No. Code review and testing is part of sprint. Developers must do everything needed to deliver working code satisfying requirements. This can include code reviews and it always must include some sort of automated tests validating that code works and does what it is supposed to do otherwise the user story cannot be considered as done.

The main mental shift is with QA. Many developers think that QA is there to validate that code works and does what it is supposed to do. Definitely no. That is developer job.

QA should participate on product development. Their main responsibility in sprint should be communication with product owner and creation of automated acceptance tests for acceptance criteria (definition of done) which will validate that user story is really done and the application passes all new requirements. In small teams this can be responsibility of developers as well.

QA should also do some manual testing to keep product consistent and to discover missing features, validate user experience with UI, etc. QA is not there to hunt for bugs and regression testing - regression testing should be highly automated.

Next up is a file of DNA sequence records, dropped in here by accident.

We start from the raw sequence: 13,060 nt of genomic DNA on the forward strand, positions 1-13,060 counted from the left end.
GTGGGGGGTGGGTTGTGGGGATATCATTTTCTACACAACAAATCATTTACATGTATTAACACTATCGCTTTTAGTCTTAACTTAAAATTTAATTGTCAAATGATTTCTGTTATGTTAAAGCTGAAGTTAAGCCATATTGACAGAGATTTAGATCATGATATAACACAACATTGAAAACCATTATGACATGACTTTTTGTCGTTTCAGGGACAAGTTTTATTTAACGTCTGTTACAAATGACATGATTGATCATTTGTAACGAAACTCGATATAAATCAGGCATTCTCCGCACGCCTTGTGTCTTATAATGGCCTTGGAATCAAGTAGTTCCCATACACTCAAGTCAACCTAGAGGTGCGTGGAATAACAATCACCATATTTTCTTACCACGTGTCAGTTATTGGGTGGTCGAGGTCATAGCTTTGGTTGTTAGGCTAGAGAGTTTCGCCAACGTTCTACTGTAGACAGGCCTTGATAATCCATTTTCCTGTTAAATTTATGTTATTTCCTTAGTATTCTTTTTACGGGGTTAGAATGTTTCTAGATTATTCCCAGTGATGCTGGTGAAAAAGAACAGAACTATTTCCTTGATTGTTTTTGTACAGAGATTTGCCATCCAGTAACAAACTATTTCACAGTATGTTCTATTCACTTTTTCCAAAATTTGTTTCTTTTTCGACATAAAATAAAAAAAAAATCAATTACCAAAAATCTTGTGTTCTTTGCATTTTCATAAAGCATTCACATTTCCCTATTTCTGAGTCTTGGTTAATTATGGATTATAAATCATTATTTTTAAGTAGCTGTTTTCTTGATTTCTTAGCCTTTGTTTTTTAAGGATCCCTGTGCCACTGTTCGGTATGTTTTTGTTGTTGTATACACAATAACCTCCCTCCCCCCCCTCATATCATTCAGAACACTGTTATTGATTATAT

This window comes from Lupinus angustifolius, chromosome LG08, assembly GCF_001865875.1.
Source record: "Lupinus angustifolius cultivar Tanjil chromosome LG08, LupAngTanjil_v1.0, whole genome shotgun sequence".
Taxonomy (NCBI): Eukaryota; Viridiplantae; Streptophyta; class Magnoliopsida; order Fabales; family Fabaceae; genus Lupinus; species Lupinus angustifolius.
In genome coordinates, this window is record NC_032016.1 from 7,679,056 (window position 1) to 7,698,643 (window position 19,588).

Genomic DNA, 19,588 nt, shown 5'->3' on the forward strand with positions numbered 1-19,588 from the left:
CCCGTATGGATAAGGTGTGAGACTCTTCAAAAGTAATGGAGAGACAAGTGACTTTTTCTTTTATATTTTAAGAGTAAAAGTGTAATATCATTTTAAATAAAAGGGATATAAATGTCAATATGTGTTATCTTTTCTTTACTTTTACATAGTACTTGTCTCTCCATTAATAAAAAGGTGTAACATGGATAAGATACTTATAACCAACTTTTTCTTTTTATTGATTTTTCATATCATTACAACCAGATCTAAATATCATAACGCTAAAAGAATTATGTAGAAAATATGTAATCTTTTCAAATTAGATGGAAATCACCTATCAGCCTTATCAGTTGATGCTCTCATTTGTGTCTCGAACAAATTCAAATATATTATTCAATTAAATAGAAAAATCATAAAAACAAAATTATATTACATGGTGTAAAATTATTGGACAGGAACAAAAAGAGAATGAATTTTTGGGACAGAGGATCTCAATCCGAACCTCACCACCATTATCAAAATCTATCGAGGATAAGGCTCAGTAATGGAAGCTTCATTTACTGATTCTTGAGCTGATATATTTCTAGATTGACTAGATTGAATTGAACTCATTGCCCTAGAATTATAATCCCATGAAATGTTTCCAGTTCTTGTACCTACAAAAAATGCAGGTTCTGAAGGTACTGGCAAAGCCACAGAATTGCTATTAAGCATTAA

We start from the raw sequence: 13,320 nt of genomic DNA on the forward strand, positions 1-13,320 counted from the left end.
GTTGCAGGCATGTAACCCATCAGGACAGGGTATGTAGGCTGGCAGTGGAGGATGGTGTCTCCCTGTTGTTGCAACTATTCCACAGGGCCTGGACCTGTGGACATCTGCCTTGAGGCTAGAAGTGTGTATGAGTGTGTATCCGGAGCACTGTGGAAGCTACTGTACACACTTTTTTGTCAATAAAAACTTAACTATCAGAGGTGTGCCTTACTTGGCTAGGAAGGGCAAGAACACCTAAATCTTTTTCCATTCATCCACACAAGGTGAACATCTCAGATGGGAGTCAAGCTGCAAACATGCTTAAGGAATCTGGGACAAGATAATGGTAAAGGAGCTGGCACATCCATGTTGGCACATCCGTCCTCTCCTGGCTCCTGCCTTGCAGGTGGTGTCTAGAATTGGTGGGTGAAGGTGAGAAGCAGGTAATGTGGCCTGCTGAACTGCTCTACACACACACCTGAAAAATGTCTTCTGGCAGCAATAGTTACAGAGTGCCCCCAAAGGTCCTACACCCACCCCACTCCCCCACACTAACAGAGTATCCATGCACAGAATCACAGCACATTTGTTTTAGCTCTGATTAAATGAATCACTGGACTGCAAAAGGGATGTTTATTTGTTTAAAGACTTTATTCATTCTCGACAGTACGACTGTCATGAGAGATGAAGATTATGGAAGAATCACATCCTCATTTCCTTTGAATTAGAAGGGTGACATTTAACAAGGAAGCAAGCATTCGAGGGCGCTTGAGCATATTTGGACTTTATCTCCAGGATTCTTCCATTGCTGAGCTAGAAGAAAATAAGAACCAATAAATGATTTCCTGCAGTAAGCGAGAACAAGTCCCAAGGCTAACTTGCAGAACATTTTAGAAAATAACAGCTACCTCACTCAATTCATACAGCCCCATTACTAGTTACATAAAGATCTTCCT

In my experience this is where most companies moving to agile fails.

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"No. Code review and testing is part of sprint." - cool, that's what I was asking. :) –  Steve Bennett Dec 19 '11 at 5:49
    
I think "must include some sort of automated test" is a bit strong. There's nothing that says the testing must be automated. In fact, in some cases it plainly can't. You may be developing a new style sheet and the "test" must be a visual inspection. You can't automate "does it look right?". Yes, tests should be automated if at all possible, but to say they must is overstating it a bit. –  Bryan Oakley Sep 27 '12 at 11:32
    
@BryanOakley: I agree. I targeted that part of my answer to only subset of development tasks where automated tests are possible. –  Ladislav Mrnka Sep 27 '12 at 11:50
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From my experience, there is no time between sprints, other than the weekend. Towards the middle of the sprint, the teams that I've been a member of work with the product owner to do some story grooming or preliminary sizings based on requirements. It's the product owner's responsibility to keep the backlog full - those stories are what the team will be working on, with some input from the product owner regarding priorities. Once the current sprint is done, the next sprint will start, utilizing the work that we've put in to prepare stories and tasks for the next sprint.